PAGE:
Summary and Preliminary Recommendations
Funding for CME is problematic. Fees at traditional continuing education courses fund only a fraction of the cost. Faculty time spent preparing presentations has been largely volunteered. Perhaps this will continue, but expectations for demonstrable outcomes will mean that curriculum, educational techniques, and outcome evaluation will also become more formalized. The increased cost will be shared by faculty, learners, both as individuals and through professional organizations and employers, and by patients. They also need to be shared by health insurance companies, pharmaceutical manufacturers, medical supply manufacturers, and others. There is currently no formal mechanism to achieve that end.
A cost-construction approach should be used to define the costs of each step in the CME process. This would include an initial assessment of the learners' scientific knowledge base and the national, regional, and local profiles of pediatric morbidity and mortality along with an assessment of the learner's specific needs; construction of the curriculum and methodology of delivery; and use of an evaluation methodology to determine effectiveness. The evaluation should also include feedback to redefine the learning needs, suggest modifications in presentation, changes in faculty, etc.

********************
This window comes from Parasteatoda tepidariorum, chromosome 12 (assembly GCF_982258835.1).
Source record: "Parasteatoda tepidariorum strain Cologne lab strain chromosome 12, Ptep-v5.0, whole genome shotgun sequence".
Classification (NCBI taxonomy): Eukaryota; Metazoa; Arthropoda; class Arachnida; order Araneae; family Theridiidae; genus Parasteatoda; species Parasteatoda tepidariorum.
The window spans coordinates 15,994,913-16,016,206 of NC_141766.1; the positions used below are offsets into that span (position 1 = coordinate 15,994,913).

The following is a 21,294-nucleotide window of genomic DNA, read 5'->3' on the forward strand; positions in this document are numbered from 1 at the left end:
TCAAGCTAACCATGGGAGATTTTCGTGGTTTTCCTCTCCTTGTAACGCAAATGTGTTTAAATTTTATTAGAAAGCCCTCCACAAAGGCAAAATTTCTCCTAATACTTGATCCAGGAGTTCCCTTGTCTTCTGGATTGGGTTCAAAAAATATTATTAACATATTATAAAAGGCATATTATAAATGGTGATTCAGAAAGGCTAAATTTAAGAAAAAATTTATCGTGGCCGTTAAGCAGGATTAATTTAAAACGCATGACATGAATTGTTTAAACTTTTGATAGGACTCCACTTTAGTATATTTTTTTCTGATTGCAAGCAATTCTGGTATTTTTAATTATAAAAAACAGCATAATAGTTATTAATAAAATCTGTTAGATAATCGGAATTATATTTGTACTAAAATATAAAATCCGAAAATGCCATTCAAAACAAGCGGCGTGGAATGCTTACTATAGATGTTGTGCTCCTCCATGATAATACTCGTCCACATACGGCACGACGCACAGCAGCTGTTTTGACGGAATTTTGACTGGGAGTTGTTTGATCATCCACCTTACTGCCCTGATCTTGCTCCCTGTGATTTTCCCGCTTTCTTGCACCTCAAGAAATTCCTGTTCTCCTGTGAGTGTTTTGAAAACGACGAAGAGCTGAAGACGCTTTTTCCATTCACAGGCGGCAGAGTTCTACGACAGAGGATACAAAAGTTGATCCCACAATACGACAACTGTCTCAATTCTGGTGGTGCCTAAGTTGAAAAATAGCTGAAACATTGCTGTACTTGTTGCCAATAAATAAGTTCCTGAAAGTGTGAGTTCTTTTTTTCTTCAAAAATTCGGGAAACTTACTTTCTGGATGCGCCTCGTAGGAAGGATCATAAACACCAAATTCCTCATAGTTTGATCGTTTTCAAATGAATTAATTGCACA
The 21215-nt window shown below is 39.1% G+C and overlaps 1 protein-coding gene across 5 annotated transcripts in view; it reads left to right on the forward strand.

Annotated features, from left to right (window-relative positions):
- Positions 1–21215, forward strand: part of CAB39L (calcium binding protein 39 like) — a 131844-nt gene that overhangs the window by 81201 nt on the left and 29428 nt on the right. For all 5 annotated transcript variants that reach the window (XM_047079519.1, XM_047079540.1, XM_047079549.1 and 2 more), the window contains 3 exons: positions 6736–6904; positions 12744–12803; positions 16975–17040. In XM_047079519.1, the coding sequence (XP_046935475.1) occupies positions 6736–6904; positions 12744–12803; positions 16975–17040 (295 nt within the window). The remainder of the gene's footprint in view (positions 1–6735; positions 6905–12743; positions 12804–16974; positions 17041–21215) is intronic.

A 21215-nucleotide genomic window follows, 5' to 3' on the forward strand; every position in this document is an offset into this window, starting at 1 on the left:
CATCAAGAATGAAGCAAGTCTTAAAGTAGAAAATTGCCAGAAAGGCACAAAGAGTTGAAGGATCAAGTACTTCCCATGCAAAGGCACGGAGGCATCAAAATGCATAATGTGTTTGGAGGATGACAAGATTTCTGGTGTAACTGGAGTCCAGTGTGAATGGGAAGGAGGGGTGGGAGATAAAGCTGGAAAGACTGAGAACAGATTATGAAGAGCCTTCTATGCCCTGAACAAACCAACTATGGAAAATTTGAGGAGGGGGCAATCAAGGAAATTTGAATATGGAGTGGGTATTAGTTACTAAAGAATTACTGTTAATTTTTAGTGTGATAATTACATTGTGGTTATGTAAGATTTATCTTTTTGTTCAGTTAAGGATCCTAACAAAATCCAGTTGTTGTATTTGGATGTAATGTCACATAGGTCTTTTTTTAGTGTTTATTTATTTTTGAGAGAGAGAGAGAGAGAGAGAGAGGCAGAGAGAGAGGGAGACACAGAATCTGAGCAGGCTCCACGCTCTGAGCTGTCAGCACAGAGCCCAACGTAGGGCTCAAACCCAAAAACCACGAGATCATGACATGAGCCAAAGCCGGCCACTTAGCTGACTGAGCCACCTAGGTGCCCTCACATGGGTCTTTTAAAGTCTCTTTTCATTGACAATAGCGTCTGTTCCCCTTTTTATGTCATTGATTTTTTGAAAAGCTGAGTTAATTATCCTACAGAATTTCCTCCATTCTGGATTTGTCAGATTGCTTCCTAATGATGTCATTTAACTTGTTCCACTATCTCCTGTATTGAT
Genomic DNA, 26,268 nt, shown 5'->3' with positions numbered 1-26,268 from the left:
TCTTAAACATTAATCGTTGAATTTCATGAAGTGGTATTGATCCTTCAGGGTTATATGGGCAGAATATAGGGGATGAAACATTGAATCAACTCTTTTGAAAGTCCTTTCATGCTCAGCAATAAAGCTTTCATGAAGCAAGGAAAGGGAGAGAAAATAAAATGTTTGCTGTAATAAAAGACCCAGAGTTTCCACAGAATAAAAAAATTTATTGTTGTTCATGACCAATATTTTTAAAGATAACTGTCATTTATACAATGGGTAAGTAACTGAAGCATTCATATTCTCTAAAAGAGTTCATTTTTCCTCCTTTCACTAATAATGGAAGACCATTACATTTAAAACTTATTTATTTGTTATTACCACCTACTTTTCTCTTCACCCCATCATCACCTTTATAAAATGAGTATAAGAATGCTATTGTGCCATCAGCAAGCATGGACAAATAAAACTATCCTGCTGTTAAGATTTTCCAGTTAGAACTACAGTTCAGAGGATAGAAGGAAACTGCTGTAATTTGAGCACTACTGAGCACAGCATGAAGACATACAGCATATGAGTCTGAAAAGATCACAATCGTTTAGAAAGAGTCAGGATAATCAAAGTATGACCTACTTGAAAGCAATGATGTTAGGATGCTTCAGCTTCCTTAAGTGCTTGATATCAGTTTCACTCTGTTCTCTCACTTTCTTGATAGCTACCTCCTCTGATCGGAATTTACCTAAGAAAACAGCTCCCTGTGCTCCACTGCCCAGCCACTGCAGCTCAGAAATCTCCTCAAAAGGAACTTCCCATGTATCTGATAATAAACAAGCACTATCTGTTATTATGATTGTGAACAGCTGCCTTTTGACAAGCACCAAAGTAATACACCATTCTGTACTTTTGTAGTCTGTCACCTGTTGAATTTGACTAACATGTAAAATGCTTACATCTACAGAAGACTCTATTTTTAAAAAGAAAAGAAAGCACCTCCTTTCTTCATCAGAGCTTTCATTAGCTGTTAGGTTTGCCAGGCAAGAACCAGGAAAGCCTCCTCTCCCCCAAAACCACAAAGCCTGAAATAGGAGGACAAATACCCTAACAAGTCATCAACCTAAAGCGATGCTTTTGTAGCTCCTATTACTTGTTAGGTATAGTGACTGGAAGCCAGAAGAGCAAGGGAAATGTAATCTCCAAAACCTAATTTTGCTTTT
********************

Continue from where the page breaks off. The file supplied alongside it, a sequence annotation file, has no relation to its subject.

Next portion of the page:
We thank the following individuals for providing important background information to the FOPE II Task Force: Robert D'Antuono, AAMC; Marvin Dunn, MD, AMA; Enrique Fernandez, MD, COGME; and Modena Wilson, MD, COGME.